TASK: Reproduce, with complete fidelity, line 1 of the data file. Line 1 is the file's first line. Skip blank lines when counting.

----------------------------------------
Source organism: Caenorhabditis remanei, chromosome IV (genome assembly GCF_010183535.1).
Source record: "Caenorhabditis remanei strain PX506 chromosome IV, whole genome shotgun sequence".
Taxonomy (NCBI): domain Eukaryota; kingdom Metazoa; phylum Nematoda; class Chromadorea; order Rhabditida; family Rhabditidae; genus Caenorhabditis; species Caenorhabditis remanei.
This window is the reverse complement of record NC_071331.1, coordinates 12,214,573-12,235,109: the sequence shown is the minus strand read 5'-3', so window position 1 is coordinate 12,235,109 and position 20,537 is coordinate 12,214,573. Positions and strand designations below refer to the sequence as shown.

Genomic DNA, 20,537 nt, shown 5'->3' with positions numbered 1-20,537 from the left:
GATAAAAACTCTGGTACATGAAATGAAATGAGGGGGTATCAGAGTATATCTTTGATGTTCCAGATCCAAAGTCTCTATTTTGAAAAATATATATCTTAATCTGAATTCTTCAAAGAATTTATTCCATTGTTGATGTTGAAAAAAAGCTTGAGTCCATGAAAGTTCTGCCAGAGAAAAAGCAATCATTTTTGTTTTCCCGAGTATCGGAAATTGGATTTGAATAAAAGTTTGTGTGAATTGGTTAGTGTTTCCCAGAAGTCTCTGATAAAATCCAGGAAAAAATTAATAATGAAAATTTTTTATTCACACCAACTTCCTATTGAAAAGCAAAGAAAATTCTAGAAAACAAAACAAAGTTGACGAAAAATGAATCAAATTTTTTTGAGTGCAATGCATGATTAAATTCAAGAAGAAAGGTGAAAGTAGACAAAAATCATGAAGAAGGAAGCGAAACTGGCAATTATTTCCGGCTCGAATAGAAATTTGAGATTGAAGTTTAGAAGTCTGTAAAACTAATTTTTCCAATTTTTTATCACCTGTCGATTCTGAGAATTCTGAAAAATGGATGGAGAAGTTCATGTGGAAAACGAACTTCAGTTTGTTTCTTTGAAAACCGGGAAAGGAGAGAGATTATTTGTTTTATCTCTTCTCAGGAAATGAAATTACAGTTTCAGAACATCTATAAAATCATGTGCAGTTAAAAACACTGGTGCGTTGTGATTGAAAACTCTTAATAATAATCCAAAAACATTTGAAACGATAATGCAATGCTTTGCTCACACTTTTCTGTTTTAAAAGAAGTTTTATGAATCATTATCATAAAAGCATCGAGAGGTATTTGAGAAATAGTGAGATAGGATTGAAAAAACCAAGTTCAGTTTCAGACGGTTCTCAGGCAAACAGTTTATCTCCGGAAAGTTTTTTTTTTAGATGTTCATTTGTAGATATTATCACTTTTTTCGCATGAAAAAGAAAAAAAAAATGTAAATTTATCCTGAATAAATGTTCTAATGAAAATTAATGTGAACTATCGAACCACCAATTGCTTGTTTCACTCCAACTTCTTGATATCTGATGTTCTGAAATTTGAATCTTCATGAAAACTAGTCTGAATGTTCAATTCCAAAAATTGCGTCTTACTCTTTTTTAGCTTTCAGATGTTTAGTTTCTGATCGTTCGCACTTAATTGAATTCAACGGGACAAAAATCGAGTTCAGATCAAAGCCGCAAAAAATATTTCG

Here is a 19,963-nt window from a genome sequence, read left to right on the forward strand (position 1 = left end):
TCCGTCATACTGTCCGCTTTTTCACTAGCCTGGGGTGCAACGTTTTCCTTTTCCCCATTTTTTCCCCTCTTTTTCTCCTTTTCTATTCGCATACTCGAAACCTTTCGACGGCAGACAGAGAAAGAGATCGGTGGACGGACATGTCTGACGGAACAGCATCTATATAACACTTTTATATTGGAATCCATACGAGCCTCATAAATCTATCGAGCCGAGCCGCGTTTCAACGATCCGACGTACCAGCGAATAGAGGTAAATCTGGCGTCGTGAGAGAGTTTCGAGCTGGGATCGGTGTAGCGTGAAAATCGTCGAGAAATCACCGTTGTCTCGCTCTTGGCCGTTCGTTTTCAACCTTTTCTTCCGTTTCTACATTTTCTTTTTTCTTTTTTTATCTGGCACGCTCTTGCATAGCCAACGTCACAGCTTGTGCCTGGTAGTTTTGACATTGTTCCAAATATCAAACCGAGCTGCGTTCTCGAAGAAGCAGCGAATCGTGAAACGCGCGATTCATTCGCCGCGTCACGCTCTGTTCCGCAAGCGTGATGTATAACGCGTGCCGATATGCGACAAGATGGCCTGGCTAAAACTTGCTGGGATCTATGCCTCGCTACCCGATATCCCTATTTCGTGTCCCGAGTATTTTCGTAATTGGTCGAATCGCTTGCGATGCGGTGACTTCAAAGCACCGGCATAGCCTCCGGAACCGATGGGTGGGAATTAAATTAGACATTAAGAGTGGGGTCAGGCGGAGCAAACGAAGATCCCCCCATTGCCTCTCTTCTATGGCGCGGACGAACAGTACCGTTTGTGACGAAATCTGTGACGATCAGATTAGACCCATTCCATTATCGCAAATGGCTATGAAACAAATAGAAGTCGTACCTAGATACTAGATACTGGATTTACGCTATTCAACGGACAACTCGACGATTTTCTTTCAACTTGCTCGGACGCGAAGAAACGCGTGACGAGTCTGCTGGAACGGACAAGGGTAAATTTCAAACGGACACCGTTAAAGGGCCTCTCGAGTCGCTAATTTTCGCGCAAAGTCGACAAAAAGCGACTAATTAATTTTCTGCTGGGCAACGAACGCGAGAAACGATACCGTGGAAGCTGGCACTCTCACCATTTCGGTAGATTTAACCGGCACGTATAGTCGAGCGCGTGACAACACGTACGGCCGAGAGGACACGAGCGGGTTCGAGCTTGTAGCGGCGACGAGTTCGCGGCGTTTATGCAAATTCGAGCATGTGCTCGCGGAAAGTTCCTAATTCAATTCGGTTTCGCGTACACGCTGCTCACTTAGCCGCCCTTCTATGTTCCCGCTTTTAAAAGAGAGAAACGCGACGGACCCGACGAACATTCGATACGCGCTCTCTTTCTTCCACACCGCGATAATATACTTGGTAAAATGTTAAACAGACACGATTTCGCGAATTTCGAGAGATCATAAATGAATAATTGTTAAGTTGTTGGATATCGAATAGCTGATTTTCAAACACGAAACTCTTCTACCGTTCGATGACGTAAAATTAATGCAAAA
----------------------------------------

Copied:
Source organism: Caenorhabditis remanei, chromosome IV (genome assembly GCF_010183535.1).